In case you are only aware of the “hits”, the movie Soul Surfer is a “sleeper”: a small movie that becomes widely seen by word of mouth recommendations.
I usually dislike surfer movies (e.g. Blue Crush) but I do like the photography of the ocean in them, so I watched this one.
The good news: some good surfer scenes, and good photography of the beauty of the waves. The better news: it does have a plot. The best news: it doesn’t push the “crip overcomes handicap” meme too much.
The bad news: The story, which has a potential for drama and depth, is about as bland as a movie on the Hallmark channel.
The true story is based on the life of Bethany Hamilton, who lost her arm in a shark attack at age 13, but overcame her handicap to again become a competitive surfer.
What is interesting is not the story per se, but the fact that Hollywood made it in an attempt to outreach to the large “Christian” audience who made “The Blind Side” such a hit. Apparantly, Bethany and her family were Christians (imagine that) not drug taking hedonistic surfers that one expects in such movies.
For this reason, the film was considered controversial because of it’s “Christian” element, and the attempt of Hollywood to “tone it down” to “appeal to mainstream audiences”, made the family have to fight to keep them in:
Prior to the film’s commercial release, it was screened for religious leaders. A scene in which Dennis Quaid’s character reads the Bible in the hospital at his daughter’s bedside had the words “Holy Bible” digitally removed from the cover. … Another debatable scene was one in which Carrie Underwood’s character, a church youth leader, quotes Christian scripture. While those involved with the film were fine with the verse, they did not want the scene to explicitly indicate that its origin was the Bible.
If this was true, it says more about the mentality of Hollywood than of the movie audience.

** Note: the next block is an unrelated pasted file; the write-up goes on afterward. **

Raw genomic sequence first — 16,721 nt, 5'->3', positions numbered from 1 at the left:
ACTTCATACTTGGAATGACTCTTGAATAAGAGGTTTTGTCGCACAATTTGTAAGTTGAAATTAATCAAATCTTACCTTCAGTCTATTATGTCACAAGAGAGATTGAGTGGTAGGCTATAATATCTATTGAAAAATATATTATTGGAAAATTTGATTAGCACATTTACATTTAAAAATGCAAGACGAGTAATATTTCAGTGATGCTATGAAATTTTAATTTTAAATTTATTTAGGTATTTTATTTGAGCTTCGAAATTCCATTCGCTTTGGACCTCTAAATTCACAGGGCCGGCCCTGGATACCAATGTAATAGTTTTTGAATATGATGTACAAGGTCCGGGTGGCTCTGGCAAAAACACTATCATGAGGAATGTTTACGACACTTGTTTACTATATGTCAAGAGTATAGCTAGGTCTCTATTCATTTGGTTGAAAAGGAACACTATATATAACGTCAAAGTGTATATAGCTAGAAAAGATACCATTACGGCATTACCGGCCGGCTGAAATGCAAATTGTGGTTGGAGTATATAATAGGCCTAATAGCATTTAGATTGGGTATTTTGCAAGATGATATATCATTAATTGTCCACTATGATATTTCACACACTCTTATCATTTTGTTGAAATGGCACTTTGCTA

Ironically, the real problem for me was not the “christian” scenes as such, but that in this movie, the scenes didn’t fit into the plot. One gets the impression that the “Christian” scenes were plopped into the plot in a disjointed manner to appeal to the “Christian” audience, not as part of the character or plot development.
For example, take the scene where her father reads the bible at her bedside. Reality check:Â in such cases, you might not get a quiet bible reading, you would probably get the local teenaged prayer group there holding a revival service.
Another problem: one reason people turn to religion is to find answers when confronted with suffering and loss; alas, in the movie we aren’t given any context to see why a magic book makes any difference.
The movie cries out for a scene (which is common enough in real life) where the injured girl and her family is helped by someone who comforts her by relating their own trial of suffering, and how he or she learned how hard it is to struggle to hold to that faith in times of darkness. To paraphrase Peter: when we have suffered ourselves, it enables us to reach out to others who are suffering. Doctor Albert Schweitzer called this the “Fellowship of those who bear the mark of pain”.
The psychological and physical recovery from the accident is given little emphasis. Usually there is a time of rehab, learning to do “little things” to cope, including the use of an artificial arm. Here we only see a scene where she rejects a fancy normal looking replacement arm because it won’t help her surf. What, no fitting for a intermediate prosthesis to help her in simple activities of daily living?
Another scene I disliked is when she decides to go with her church’s youth group to help after the tsunami in Thailand. Trips by youth groups to help after tornadoes, floods, Katrina, or to local churches overseas are common, and indeed Bethany found inspiration to get over feeling sorry for herself when confronting the devastation.
However, I grit my teeth at this point, because the “worst” scene in the movie was when she decided to cheer up a local orphan by taking him out on a surf board.
Uh, where did that surf board come from? And why would a young local boy know anything about surfing, except maybe it was a strange custom for all those strange acting rich European tourists…
The remainder of the movie was Betthany going back to surf competitively. Lots of nice scenes.
Indeed, the scenes are all “nice”. Nice people, nice beaches, and no big problems. No “Rocky Balboa” theme here: one gets the idea that losing one’s arm is just a minor inconvenience to fulfillment of the American dream of being a famous surfing champion.
The Blandness of the plot makes this a movie for all the family. No blood, not nudity, no dirty language, no nasty people.
The cinemetography however makes up for the plot. Turn off the sound and enjoy.
I give it a two out of five stars.
Nancy Reyes is a retired physician living in the rural Philippines. She blogs at Finest Kind Clinic and Fishmarket.